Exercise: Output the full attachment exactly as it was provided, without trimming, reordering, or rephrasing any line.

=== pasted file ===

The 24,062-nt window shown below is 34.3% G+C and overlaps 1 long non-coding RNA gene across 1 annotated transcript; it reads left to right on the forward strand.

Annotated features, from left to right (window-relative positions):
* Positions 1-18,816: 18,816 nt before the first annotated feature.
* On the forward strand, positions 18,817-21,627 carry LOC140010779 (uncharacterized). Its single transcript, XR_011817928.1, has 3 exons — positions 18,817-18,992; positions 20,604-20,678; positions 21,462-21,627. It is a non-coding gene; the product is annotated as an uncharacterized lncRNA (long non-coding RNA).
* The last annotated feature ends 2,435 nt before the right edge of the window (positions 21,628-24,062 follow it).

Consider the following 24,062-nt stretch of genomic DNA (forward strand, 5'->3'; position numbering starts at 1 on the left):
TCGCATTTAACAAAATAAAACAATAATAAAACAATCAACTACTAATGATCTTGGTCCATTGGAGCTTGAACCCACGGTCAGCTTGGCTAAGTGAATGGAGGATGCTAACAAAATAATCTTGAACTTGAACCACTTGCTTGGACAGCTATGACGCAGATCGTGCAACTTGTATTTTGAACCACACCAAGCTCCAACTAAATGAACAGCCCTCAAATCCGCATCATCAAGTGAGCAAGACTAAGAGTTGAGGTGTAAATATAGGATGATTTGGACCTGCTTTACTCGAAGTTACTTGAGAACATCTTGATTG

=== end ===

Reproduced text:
The 24,062-nt window shown below is 34.3% G+C and overlaps 1 long non-coding RNA gene across 1 annotated transcript; it reads left to right on the forward strand.

Annotated features, from left to right (window-relative positions):
* Positions 1-18,816: 18,816 nt before the first annotated feature.
* On the forward strand, positions 18,817-21,627 carry LOC140010779 (uncharacterized). Its single transcript, XR_011817928.1, has 3 exons — positions 18,817-18,992; positions 20,604-20,678; positions 21,462-21,627. It is a non-coding gene; the product is annotated as an uncharacterized lncRNA (long non-coding RNA).
* The last annotated feature ends 2,435 nt before the right edge of the window (positions 21,628-24,062 follow it).

Consider the following 24,062-nt stretch of genomic DNA (forward strand, 5'->3'; position numbering starts at 1 on the left):
TCGCATTTAACAAAATAAAACAATAATAAAACAATCAACTACTAATGATCTTGGTCCATTGGAGCTTGAACCCACGGTCAGCTTGGCTAAGTGAATGGAGGATGCTAACAAAATAATCTTGAACTTGAACCACTTGCTTGGACAGCTATGACGCAGATCGTGCAACTTGTATTTTGAACCACACCAAGCTCCAACTAAATGAACAGCCCTCAAATCCGCATCATCAAGTGAGCAAGACTAAGAGTTGAGGTGTAAATATAGGATGATTTGGACCTGCTTTACTCGAAGTTACTTGAGAACATCTTGATTG